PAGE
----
The Secretary of Commerce threatened to fire top employees at the federal scientific agency responsible for weather forecasts last Friday after the agency’s Birmingham office contradicted President Trump’s claim that Hurricane Dorian might hit Alabama.
That threat by Wilbur Ross led to an unusual, unsigned statement later that Friday by the agency, the National Oceanic and Atmospheric Administration, disavowing the National Weather Service’s position that Alabama was not at risk.
The reversal caused widespread anger within the agency and drew accusations from the scientific community that the National Weather Service, which is part of NOAA, had been bent to political purposes.
NOAA’s statement on Friday is now being examined by the Commerce Department’s Office of Inspector General, and employees have been asked to preserve their files.
NOAA is a division of the Commerce Department.
The National Weather Service “must maintain standards of scientific integrity,” the inspector general, Peggy E. Gustafson, wrote in a message to NOAA staff members in which she requested documents related to Friday’s statement. The circumstances, she wrote, “call into question the NWS’s processes, scientific independence, and ability to communicate accurate and timely weather warnings and data to the nation in times of national emergency.”
In a statement, Ross denied threatening to fire anyone.
However, a spokesman declined to comment on whether Ross had spoken with the NOAA administrator or ordered the agency to rebut the statement contradicting the president’s assertion about a threat to Alabama.
The accusations against Ross are the latest developments in a political imbroglio that began more than a week ago, when Dorian was bearing down on the Bahamas and Trump wrote on Twitter that Alabama would be hit “harder than anticipated.”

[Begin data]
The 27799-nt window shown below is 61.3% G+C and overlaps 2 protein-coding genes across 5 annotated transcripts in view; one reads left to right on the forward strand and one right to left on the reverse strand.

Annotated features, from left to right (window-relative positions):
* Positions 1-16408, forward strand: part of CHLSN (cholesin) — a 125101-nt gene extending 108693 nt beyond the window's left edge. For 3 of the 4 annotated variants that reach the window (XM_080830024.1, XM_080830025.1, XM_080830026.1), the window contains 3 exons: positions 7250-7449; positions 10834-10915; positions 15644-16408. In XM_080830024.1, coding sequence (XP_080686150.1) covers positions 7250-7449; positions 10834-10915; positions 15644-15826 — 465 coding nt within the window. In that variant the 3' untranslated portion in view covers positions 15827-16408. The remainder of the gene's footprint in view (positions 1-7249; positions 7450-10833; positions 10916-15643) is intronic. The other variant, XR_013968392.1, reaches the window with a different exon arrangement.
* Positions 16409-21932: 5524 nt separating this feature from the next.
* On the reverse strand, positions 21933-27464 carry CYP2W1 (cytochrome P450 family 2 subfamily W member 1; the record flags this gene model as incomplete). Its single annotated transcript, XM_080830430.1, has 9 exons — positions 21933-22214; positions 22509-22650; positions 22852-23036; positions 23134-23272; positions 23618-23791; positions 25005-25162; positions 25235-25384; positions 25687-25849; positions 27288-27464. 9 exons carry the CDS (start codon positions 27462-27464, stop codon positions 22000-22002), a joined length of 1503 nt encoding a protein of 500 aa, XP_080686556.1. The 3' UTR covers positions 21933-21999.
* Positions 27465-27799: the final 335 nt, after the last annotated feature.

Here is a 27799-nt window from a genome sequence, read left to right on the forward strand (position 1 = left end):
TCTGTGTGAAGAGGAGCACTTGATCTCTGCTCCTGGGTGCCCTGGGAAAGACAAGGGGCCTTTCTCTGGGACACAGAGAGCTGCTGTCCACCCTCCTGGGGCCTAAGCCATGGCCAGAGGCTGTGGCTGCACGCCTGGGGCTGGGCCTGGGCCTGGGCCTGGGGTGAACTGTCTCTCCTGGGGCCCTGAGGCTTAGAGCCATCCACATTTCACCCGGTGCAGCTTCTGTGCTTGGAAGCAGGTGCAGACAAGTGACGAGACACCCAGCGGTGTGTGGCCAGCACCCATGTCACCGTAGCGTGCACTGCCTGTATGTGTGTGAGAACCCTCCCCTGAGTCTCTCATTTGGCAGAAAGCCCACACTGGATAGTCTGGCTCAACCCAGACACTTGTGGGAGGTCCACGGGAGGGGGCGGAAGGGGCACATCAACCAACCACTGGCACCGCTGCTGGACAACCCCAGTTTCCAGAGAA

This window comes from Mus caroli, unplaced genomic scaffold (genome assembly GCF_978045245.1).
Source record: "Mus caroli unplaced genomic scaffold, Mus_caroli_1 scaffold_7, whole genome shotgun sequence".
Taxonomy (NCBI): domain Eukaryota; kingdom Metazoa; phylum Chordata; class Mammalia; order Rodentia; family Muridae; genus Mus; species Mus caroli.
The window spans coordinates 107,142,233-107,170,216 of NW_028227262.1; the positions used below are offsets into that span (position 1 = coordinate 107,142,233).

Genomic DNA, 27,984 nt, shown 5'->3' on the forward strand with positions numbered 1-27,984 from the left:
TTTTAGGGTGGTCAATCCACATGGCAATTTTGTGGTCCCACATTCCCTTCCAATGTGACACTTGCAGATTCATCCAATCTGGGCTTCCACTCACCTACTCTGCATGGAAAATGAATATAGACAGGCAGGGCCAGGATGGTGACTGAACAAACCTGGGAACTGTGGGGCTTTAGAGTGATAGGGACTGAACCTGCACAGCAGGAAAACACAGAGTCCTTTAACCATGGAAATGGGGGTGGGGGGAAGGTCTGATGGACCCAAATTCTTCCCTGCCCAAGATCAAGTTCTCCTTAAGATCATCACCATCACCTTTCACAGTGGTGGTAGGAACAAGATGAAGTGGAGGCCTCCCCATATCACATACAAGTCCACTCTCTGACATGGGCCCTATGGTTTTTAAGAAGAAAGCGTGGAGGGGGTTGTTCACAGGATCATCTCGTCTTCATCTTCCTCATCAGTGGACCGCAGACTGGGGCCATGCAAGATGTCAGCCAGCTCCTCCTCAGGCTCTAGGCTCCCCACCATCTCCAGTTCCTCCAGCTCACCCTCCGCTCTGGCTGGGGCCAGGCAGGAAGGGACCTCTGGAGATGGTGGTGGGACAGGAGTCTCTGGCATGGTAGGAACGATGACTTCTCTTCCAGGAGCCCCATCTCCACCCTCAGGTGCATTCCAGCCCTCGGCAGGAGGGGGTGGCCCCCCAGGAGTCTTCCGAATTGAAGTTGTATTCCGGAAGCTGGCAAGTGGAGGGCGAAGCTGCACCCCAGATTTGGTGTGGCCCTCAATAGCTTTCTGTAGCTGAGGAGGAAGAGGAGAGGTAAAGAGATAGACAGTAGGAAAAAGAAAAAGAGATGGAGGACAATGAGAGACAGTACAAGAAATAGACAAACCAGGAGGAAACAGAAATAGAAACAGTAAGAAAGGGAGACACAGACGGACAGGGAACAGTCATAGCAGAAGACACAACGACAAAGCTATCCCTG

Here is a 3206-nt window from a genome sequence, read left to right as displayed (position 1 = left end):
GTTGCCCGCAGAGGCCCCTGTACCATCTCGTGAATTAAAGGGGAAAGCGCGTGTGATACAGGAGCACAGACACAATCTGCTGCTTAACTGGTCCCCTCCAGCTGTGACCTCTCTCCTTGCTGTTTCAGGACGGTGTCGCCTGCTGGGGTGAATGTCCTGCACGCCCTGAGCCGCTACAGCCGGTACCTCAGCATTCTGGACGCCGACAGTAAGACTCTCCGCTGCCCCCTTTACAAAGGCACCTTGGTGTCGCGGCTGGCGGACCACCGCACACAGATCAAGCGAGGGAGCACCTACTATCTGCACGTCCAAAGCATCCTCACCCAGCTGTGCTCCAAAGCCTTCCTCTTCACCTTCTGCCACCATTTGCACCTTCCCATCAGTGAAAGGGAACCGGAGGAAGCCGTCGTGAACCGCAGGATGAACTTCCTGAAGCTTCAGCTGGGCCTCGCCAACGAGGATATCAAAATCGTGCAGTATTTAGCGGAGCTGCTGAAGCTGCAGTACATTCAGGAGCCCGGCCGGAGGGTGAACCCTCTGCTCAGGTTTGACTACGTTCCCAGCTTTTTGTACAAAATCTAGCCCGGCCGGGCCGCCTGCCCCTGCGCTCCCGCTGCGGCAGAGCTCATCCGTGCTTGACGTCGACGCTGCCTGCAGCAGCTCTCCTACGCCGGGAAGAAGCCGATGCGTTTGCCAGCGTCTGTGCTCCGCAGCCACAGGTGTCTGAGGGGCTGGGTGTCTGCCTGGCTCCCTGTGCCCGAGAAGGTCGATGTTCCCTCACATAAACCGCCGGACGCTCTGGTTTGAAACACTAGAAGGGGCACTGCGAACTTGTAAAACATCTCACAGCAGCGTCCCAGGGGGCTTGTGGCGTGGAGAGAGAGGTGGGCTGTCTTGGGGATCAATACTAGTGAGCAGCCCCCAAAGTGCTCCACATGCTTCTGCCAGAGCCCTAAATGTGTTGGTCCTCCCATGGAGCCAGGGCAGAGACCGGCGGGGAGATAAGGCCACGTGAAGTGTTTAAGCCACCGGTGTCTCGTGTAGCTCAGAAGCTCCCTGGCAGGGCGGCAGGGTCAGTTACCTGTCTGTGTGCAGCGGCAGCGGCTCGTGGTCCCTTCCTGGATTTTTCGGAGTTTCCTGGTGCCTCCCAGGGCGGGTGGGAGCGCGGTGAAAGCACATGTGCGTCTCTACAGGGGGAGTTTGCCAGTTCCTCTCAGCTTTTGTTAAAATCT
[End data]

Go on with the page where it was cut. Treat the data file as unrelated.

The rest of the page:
A few minutes later, the National Weather Service in Birmingham, Ala., posted on Twitter that “Alabama will NOT see any impacts from Dorian. We repeat, no impacts from Hurricane Dorian will be felt across Alabama.”
Trump persisted in saying that Alabama was at risk and a few days later, on Sept. 4, he displayed a NOAA map that appeared to have been altered with a black Sharpie to include Alabama in the area potentially affected by Dorian.
Alabama was not struck by the hurricane.
Ross, the commerce secretary, intervened two days later, early last Friday, according to the three people familiar with his actions.
Ross phoned Neil Jacobs, the acting administrator of NOAA, from Greece where the secretary was traveling for meetings and instructed Jacobs to fix the agency’s perceived contradiction of the president.
Jacobs objected to the demand and was told that the political staff at NOAA would be fired if the situation was not fixed, according to the three individuals, who requested anonymity because they were not authorized to discuss the episode.
The political staff at an agency typically includes a handful of top officials, such as Jacobs, and their aides.
They are appointed to their jobs by the administration currently in power, as opposed to career government employees, who remain in their jobs as administrations come and go.
NOAA ultimately issued an unsigned statement last Friday calling the Birmingham office’s statement “inconsistent with probabilities from the best forecast products available at the time.”
Attribution:The New York Times